We eat a lot of sweet potatoes. The are more nutritious than regular russet potatoes and are much more flavorful. “Sweet potatoes are high in vitamin A, vitamin B5, B6, thiamin, niacin, riboflavin, and, due to their orange color, are high in carotenoids,” said San Diego-based nutritionist Laura Flores.
They are a better source for starchy carbs and are low in sodium. They have fewer calories that all white potatoes and they are very versatile.
When the potato had sprouted and had adequate roots I knew it was ready to transplant. I cut the sprouts out of the potato and separated them. I left a small piece of the mother potato and cut of the sprouts individually.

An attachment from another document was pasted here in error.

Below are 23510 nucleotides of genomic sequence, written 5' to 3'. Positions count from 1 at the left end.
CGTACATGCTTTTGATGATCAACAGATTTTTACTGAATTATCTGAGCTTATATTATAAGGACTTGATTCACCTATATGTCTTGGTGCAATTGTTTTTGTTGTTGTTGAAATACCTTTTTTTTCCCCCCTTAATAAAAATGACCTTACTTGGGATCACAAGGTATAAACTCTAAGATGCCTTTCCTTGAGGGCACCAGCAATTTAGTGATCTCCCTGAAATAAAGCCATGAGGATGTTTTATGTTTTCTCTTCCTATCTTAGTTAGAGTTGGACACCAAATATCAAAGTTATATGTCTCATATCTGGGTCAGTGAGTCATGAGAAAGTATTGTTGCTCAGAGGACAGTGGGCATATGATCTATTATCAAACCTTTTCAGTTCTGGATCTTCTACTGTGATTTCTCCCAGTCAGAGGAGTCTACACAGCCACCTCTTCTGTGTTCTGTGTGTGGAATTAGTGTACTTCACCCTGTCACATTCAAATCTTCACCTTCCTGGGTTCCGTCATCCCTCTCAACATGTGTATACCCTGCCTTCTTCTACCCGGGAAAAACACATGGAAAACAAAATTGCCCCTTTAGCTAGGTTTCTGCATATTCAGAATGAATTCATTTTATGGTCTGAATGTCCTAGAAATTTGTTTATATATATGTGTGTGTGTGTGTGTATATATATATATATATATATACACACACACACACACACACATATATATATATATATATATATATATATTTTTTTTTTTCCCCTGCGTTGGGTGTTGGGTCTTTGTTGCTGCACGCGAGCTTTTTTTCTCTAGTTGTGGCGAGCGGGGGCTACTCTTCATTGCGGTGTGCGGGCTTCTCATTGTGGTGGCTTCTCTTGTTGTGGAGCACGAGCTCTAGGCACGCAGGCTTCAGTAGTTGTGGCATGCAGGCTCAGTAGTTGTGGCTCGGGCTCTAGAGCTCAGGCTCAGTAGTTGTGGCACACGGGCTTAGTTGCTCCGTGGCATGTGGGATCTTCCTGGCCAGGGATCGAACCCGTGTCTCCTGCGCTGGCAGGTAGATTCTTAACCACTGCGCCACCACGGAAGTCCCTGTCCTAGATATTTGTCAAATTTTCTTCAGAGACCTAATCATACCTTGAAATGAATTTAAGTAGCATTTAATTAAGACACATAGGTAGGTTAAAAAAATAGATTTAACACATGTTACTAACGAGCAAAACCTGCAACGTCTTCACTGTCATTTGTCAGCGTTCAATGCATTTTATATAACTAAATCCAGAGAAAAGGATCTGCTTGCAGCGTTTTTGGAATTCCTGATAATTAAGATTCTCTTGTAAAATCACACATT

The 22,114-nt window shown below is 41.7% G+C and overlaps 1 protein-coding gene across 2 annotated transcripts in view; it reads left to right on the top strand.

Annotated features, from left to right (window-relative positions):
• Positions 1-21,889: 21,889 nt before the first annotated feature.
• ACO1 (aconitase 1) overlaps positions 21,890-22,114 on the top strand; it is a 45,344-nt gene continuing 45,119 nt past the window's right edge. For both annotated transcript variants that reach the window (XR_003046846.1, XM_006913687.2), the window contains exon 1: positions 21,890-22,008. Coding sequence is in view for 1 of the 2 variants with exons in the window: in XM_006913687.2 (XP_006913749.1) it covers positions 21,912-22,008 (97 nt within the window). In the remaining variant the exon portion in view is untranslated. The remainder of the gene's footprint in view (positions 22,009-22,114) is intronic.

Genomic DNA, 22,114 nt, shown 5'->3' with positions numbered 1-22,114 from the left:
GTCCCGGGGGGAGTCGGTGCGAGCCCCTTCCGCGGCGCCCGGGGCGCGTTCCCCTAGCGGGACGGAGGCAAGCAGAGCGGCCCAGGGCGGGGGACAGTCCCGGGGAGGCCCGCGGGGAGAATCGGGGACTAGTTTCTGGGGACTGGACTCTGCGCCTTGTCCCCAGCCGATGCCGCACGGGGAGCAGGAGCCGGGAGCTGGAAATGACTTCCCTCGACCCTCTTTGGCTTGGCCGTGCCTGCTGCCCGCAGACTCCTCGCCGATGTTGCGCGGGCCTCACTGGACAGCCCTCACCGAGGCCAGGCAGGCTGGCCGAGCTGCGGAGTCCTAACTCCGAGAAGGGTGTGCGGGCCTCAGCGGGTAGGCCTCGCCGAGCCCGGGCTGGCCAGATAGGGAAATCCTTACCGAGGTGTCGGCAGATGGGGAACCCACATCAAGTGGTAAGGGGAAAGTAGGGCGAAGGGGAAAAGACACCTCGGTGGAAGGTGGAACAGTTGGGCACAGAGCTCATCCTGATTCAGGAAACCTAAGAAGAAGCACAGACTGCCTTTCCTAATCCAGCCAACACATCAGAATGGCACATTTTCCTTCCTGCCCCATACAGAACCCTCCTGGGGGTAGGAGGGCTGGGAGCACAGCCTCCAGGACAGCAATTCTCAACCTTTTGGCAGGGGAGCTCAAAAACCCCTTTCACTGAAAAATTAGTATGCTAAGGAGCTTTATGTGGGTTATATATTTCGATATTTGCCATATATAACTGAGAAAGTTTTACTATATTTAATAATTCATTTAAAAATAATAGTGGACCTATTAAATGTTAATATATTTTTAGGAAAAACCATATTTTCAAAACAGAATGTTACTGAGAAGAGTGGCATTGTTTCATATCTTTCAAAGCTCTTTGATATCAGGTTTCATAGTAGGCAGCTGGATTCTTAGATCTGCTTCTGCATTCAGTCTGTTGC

Then Country Man took over. He put the sprouts in a grow bag that he carefully filled with prepared soil. He believes in taking the time to prepare his projects ahead of time so the outcome is profitable. I am impatient and my garden does not always grow.
He spaced the sprouts around the soil and topped them with more soil allowing the leaves to show above the dirt. As these grow he will add more soil and roll the bag up so it gets deeper.
I will elaborate on grow bags in a future post.
I will keep you posted on the success of our sweet potatoes. They should be ready for harvest late October. Just in time for Thanksgiving, yet I don’t cook them with brown sugar. I have a few more healthy savory recipes I’d like to share later.
Happy planting 🙂